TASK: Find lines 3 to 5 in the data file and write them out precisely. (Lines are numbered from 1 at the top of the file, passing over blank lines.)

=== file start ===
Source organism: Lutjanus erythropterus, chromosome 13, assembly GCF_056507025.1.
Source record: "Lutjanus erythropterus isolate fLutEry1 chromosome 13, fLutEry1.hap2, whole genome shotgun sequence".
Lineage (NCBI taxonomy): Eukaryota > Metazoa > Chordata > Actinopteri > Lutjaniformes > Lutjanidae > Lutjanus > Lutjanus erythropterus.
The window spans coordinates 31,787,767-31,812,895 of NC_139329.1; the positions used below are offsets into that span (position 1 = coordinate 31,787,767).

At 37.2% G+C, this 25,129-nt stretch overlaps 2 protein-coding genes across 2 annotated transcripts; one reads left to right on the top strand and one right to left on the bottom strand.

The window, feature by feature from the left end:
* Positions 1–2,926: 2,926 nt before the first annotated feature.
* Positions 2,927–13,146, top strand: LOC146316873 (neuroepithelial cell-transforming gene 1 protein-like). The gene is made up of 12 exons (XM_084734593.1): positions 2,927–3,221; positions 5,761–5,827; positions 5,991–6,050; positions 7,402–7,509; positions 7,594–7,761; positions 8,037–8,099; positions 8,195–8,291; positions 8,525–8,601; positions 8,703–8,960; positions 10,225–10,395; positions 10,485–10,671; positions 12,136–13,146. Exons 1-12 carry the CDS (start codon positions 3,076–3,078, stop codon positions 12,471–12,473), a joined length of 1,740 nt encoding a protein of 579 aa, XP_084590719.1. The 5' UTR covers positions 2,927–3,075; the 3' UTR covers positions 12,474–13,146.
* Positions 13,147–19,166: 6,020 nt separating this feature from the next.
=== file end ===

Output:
Lineage (NCBI taxonomy): Eukaryota > Metazoa > Chordata > Actinopteri > Lutjaniformes > Lutjanidae > Lutjanus > Lutjanus erythropterus.
The window spans coordinates 31,787,767-31,812,895 of NC_139329.1; the positions used below are offsets into that span (position 1 = coordinate 31,787,767).

At 37.2% G+C, this 25,129-nt stretch overlaps 2 protein-coding genes across 2 annotated transcripts; one reads left to right on the top strand and one right to left on the bottom strand.